Twenty-two kilometers along the Magistrala, past the beach town of Podstrana and at the mouth of the Cetina River on the Adriatic, lies Omis. Directly beyond the town rise the foothills of the Mosor, through which the Cetina cuts a path at this point. The island of Brac looms out of the sea to the south. Its favorable location helped Omis to develop into a bustling harbor.

The main occupation of the residents here was not, however, commerce, but rather piracy; whereby they brought the other Dalmatian cities into difficulty. And even though Omis was brought to its knees in numerous wars, the people always returned to their old ways. It was only after the Venetians irrevocably conquered the city in 1444 that peace returned to the Dalmatian coast.

The Omis of today is a place marked by sand and pebble beaches with pine trees dispensing much-needed shade, and the cozy old town with its many cafes. However, because of several unpleasant industrial installations, Omis has not been able to attract much tourism.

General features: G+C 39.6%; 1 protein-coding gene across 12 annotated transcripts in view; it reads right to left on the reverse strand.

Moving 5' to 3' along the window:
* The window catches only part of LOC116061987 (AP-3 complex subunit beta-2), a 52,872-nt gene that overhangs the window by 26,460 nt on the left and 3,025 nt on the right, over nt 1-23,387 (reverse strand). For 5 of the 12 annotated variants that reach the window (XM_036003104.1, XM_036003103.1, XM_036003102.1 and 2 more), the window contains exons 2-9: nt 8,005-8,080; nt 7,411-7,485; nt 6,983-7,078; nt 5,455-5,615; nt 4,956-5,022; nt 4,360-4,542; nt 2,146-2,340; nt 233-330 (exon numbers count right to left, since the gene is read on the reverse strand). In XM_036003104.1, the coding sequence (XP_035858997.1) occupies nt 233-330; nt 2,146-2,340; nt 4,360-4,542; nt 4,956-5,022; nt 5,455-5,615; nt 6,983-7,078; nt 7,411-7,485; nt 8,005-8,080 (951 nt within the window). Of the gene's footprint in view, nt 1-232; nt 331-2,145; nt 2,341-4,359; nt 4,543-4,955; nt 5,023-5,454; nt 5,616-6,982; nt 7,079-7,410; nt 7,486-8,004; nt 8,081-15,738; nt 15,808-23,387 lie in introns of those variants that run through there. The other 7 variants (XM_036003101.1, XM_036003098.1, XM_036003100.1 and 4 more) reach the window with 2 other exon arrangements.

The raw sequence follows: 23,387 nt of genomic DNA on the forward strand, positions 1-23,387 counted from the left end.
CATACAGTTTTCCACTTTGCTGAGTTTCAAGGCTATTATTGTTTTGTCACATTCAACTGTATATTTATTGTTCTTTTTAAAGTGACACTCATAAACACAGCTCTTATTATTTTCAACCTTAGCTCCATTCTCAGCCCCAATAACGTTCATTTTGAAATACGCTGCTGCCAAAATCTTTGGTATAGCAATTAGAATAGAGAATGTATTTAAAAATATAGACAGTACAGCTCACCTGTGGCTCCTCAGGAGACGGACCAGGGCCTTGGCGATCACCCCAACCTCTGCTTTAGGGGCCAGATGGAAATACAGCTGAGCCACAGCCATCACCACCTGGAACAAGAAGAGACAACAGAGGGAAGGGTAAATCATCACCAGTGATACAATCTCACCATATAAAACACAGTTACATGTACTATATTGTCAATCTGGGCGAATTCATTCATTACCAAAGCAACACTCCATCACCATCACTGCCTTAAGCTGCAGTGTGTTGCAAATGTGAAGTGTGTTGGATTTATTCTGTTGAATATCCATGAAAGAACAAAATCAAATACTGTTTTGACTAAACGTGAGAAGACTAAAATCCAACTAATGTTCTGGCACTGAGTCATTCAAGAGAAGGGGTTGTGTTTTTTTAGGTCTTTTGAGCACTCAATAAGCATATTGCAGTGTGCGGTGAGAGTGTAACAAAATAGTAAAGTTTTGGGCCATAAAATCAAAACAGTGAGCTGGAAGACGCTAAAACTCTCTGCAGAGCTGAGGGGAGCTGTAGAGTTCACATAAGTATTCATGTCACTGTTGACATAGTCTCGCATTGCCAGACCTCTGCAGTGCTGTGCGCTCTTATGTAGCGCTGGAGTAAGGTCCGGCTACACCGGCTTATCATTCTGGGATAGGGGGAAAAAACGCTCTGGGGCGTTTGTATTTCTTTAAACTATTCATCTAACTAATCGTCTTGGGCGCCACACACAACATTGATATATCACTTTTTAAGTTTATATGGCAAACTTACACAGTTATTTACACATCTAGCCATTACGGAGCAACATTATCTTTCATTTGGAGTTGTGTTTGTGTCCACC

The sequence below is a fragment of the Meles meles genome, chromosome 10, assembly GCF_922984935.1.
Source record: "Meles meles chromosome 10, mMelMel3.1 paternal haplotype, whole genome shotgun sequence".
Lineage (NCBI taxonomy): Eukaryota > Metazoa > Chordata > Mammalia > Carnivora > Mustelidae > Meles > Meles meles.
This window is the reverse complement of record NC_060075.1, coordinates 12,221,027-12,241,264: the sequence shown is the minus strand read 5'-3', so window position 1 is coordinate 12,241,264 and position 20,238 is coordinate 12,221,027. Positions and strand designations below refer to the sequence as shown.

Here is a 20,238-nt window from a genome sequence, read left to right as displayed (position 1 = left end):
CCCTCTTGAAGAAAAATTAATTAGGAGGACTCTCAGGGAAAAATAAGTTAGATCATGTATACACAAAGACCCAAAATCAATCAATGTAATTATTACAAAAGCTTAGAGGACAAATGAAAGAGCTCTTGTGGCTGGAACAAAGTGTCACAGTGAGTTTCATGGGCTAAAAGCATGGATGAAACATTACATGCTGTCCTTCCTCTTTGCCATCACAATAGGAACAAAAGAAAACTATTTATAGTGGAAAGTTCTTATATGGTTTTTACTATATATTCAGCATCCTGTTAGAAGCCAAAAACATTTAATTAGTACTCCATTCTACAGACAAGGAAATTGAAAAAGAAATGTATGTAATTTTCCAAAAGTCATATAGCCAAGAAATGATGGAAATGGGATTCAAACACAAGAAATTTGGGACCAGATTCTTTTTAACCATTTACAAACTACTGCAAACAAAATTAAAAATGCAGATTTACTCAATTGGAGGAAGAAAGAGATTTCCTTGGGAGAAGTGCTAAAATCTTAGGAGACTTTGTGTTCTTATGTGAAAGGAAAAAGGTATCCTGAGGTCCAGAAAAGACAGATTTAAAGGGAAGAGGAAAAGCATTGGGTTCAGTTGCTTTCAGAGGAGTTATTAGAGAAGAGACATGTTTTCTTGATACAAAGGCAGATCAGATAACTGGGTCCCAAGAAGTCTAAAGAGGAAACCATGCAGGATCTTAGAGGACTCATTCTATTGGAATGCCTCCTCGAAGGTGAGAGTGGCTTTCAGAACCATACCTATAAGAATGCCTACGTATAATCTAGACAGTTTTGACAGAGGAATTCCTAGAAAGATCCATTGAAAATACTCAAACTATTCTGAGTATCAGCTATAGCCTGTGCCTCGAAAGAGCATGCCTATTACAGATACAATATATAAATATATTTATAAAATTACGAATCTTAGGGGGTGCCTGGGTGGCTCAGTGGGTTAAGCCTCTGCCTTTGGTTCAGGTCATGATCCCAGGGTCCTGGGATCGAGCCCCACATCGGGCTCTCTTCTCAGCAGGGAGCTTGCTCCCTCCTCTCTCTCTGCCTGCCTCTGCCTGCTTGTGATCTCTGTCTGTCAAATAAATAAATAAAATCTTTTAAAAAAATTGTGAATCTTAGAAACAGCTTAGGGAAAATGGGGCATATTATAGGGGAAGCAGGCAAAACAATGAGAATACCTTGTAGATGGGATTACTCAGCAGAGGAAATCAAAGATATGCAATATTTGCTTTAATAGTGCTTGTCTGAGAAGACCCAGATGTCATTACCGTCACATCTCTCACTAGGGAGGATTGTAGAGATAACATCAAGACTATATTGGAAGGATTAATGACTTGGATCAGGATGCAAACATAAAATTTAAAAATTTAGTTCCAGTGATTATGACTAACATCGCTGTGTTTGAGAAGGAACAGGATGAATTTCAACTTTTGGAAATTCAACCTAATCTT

In the Priko neighborhood, on the right bank of the Cetina, stands the most important building in the city: the preRomanesque Sveti Petar Church. This single-naved edifice, with a cupola and apse, was used in the 18th century as a Glagolithic seminary for novice priests.

A visit to the Cetina Gorge beyond Omis is well worth the trip, especially to the destinations of Radmanove mlinice and the Gabavica Waterfall.

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